House Communications Subcommittee examines how to improve FCC deployment monitoring process, reduce digital divide

Juggling five pieces of proposed legislation for improving the Federal Communications Commission's broadband mapping process, the House Communications and Technology subcommittee on Wednesday grilled representatives of telecommunications and public interest organizations - seeking their views about ways to increase the accuracy of the FCC's mapping reports. The lengthy hearing - labeled "Legislating to Connect America: Improving the Nation's Broadband Maps," delved into new ways to identify unserved pockets within traditional survey tracts in order to reduce the "digital divide." The subcommittee also heard ideas about alternative research tools to improve the FCC's maps such as crowdsourcing of local information.

Several Congressmen cited the need for more precise data in order to allocate federal funding for broadband expansion into underserved areas as well as to help federal agencies develop their service delivery projects (such as telehealth and distance learning) via broadband networks.

FCC chair Ajit Pai has acknowledged the need for better tools to collect data about broadband deployment and to improve the current Form 477 reporting process.

The Senate Commerce Committee has unanimously passed the Broadband Deployment Accuracy and Technological Availability (DATA) Act, a bill that would try to improve the data the government uses to establish broadband availability maps.

At Wednesday's House hearings, several witnesses focused on the "Broadband Deployment Accuracy and Technological Availability Act" (H.R. 4229), a bipartisan bill that would require the FCC to adopt rules that would balance public access to data "with adequate protections for privacy and for confidential or competitively sensitive information."

Rep. Mike Doyle (D-Pa.) 

Rep. Mike Doyle (D-Pa.) 

In his opening remarks, Communications Subcommittee chairman Mike Doyle (D-Pa.) criticized the FCC's current mapping process, citing "the lack of clear data [which] has been a sore spot for many of us on the Committee." Doyle acknowledged that the FCC and industry stakeholders "have made significant strides to improve the quality of these maps," but he voiced continuing concern about what's missing.

"Accurate maps of who does and who doesn't have access to broadband are a critical first step toward closing the digital divide," Doyle said. "We can't hope to solve this problem if we don't know the scope of the problem and where to put our resources."

Doyle - like many of the subsequent witnesses - cited the value of crowdsourced data to supplement industry reporting plus the need for a "standardized methodology"used by providers. He also pointed out that several of the proposed bills include suggestions for setting up a new office within the FCC to coordinate mapping efforts.

Rep. Bob Latta (R-Ohio), the subcommittee's ranking Republican, said, "Extending the reach of broadband in rural America is critical in making sure everyone can participate in the digital economy." Rep. Greg Walden (R-Ore.) stressed that the legislation should focus on "how to leverage data" so that the maps are useful to federal agencies seeking to deliver services via broadband networks.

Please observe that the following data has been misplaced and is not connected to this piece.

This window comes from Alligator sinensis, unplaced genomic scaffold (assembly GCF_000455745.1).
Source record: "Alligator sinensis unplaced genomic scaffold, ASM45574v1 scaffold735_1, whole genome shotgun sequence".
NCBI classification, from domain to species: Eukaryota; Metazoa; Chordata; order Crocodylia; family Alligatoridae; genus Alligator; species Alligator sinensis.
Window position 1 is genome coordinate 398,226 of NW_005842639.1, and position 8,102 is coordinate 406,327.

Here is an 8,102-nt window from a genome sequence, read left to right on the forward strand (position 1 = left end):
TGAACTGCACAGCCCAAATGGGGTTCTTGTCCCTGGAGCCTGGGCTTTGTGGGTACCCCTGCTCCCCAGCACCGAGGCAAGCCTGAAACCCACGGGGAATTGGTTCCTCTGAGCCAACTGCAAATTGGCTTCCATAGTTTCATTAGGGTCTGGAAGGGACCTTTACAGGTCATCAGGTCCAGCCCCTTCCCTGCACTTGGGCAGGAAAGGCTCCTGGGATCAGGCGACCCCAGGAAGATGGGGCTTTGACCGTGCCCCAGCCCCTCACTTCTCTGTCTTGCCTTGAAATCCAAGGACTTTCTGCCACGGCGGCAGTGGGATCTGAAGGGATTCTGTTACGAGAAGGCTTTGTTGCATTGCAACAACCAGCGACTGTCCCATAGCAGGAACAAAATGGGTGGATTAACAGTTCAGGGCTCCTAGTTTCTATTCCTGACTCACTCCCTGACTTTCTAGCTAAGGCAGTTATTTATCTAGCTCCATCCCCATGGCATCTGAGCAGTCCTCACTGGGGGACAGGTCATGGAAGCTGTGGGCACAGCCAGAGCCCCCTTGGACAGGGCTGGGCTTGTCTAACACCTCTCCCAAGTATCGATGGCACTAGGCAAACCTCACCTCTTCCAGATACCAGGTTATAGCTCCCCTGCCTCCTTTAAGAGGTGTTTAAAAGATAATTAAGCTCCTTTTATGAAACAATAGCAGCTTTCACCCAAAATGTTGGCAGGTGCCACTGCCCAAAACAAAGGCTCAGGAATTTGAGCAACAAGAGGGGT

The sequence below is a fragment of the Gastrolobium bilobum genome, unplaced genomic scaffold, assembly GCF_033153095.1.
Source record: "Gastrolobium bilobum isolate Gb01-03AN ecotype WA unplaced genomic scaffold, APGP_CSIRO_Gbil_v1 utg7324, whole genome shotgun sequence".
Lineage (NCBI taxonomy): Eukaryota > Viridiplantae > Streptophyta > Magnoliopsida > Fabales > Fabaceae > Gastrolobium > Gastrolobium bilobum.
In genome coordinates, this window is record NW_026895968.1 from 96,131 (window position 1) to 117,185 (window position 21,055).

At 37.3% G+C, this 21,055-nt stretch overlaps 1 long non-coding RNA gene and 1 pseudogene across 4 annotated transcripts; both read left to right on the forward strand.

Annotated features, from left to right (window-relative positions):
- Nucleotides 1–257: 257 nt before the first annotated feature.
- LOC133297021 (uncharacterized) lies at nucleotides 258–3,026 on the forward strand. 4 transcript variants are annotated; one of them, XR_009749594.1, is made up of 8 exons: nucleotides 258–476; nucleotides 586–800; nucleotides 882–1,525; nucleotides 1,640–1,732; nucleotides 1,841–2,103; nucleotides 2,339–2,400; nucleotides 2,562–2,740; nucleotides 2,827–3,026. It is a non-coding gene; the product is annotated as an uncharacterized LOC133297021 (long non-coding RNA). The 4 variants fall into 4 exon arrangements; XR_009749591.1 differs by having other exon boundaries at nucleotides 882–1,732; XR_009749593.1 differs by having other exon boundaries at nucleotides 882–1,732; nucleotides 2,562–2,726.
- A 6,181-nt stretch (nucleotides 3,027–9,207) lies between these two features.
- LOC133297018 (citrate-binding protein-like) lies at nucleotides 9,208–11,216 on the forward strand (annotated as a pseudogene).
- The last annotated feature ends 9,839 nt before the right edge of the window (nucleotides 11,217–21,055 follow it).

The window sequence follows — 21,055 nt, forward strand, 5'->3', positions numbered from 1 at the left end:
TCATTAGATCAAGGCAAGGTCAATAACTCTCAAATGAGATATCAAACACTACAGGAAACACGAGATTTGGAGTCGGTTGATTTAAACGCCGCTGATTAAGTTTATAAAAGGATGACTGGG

Rep. Frank Pallone Jr. (D-NJ), chair of the parent Energy and Commerce Committee, in prepared opening remarks, cited the "huge problem" of the current mapping and data collection process, but complimented the "bipartisan agreement on this Subcommittee that the FCC’s bad maps need to be fixed."

"Broadband mapping is a central component in Congress's review of broadband deployment, spectrum policy [and] supply chain security," Pallone said. "Without good maps, we cannot correctly determine how we should target funding for broadband access and adoption in rural and urban areas. Without good maps, we don’t have enough detail to assess competition or review mergers."

"It is not an exaggeration to say this FCC’s terrible broadband data is its Achilles heel," Pallone added with a partisan dig. He cited research by CostQuest Associates (one of the witnesses at the Wednesday hearing) which found that up to 38 of households in the study area "might be unserved, but the FCC may count them as served."

Granularity, Shapefiles Are Vital to Improved Mapping, NTCA, NCTA Contend

"Better broadband maps can play a key role in making sure that we both build broadband where it is lacking and sustain broadband where it exists today," said Shirley Bloomfield, CEO of NTCA–The Rural Broadband Association. She called the FCC's current maps "frustratingly inconsistent and unreliable" with many "false positives" that identify areas as "served" if only a few individual sites within a large region actually have broadband access.

"The most significant problem we have is granularity," Bloomfield said. "We should continue to move forward for a uniform data set to identify which places are served and which are not."

She also noted that "granularity and accuracy are not the same thing." Bloomfield recommended that "crowdsourcing" is a smart way to off-set carriers' self-reported "front-end" measurements with a "back-end" (user-reported) validation.

"Crowdsourcing can provide useful information in identifying problems in reported coverage, but it must be implemented thoughtfully to avoid overwhelming the system for the Commission and providers alike," she added.